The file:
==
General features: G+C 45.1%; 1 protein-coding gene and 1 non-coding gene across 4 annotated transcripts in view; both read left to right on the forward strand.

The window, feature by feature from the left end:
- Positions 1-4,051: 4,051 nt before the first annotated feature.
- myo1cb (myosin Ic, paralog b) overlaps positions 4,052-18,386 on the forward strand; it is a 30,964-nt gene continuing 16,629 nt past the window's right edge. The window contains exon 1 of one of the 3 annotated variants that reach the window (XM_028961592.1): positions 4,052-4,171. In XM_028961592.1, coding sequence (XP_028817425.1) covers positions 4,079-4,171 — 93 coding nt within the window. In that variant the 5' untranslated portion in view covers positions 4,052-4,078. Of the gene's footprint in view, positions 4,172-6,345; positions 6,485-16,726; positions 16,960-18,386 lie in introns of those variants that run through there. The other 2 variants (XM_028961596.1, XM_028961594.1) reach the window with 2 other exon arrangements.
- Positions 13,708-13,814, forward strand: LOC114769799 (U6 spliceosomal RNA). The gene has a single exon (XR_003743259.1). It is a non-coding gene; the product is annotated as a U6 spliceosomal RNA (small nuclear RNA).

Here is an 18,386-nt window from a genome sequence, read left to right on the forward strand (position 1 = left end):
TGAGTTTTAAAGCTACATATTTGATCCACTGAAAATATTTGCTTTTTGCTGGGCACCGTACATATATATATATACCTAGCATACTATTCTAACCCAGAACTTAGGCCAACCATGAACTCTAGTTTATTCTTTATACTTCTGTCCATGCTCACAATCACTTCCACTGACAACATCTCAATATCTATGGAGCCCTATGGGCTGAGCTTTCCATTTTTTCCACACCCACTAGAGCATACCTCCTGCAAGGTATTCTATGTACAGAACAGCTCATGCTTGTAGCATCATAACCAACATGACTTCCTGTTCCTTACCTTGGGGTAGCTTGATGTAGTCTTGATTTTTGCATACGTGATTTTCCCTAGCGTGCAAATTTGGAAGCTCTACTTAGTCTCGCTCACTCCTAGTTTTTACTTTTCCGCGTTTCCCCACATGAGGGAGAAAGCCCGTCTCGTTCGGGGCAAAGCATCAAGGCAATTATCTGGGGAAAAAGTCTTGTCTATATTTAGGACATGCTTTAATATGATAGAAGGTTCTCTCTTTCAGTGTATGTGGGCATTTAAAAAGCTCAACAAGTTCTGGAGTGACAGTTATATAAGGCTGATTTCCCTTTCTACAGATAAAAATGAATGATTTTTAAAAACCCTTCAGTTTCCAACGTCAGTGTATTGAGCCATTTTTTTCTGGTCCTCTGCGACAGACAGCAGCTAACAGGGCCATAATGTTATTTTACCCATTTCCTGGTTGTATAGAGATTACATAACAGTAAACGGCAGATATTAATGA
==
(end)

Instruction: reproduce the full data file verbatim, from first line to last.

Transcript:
General features: G+C 45.1%; 1 protein-coding gene and 1 non-coding gene across 4 annotated transcripts in view; both read left to right on the forward strand.

The window, feature by feature from the left end:
- Positions 1-4,051: 4,051 nt before the first annotated feature.
- myo1cb (myosin Ic, paralog b) overlaps positions 4,052-18,386 on the forward strand; it is a 30,964-nt gene continuing 16,629 nt past the window's right edge. The window contains exon 1 of one of the 3 annotated variants that reach the window (XM_028961592.1): positions 4,052-4,171. In XM_028961592.1, coding sequence (XP_028817425.1) covers positions 4,079-4,171 — 93 coding nt within the window. In that variant the 5' untranslated portion in view covers positions 4,052-4,078. Of the gene's footprint in view, positions 4,172-6,345; positions 6,485-16,726; positions 16,960-18,386 lie in introns of those variants that run through there. The other 2 variants (XM_028961596.1, XM_028961594.1) reach the window with 2 other exon arrangements.
- Positions 13,708-13,814, forward strand: LOC114769799 (U6 spliceosomal RNA). The gene has a single exon (XR_003743259.1). It is a non-coding gene; the product is annotated as a U6 spliceosomal RNA (small nuclear RNA).

Here is an 18,386-nt window from a genome sequence, read left to right on the forward strand (position 1 = left end):
TGAGTTTTAAAGCTACATATTTGATCCACTGAAAATATTTGCTTTTTGCTGGGCACCGTACATATATATATATACCTAGCATACTATTCTAACCCAGAACTTAGGCCAACCATGAACTCTAGTTTATTCTTTATACTTCTGTCCATGCTCACAATCACTTCCACTGACAACATCTCAATATCTATGGAGCCCTATGGGCTGAGCTTTCCATTTTTTCCACACCCACTAGAGCATACCTCCTGCAAGGTATTCTATGTACAGAACAGCTCATGCTTGTAGCATCATAACCAACATGACTTCCTGTTCCTTACCTTGGGGTAGCTTGATGTAGTCTTGATTTTTGCATACGTGATTTTCCCTAGCGTGCAAATTTGGAAGCTCTACTTAGTCTCGCTCACTCCTAGTTTTTACTTTTCCGCGTTTCCCCACATGAGGGAGAAAGCCCGTCTCGTTCGGGGCAAAGCATCAAGGCAATTATCTGGGGAAAAAGTCTTGTCTATATTTAGGACATGCTTTAATATGATAGAAGGTTCTCTCTTTCAGTGTATGTGGGCATTTAAAAAGCTCAACAAGTTCTGGAGTGACAGTTATATAAGGCTGATTTCCCTTTCTACAGATAAAAATGAATGATTTTTAAAAACCCTTCAGTTTCCAACGTCAGTGTATTGAGCCATTTTTTTCTGGTCCTCTGCGACAGACAGCAGCTAACAGGGCCATAATGTTATTTTACCCATTTCCTGGTTGTATAGAGATTACATAACAGTAAACGGCAGATATTAATGA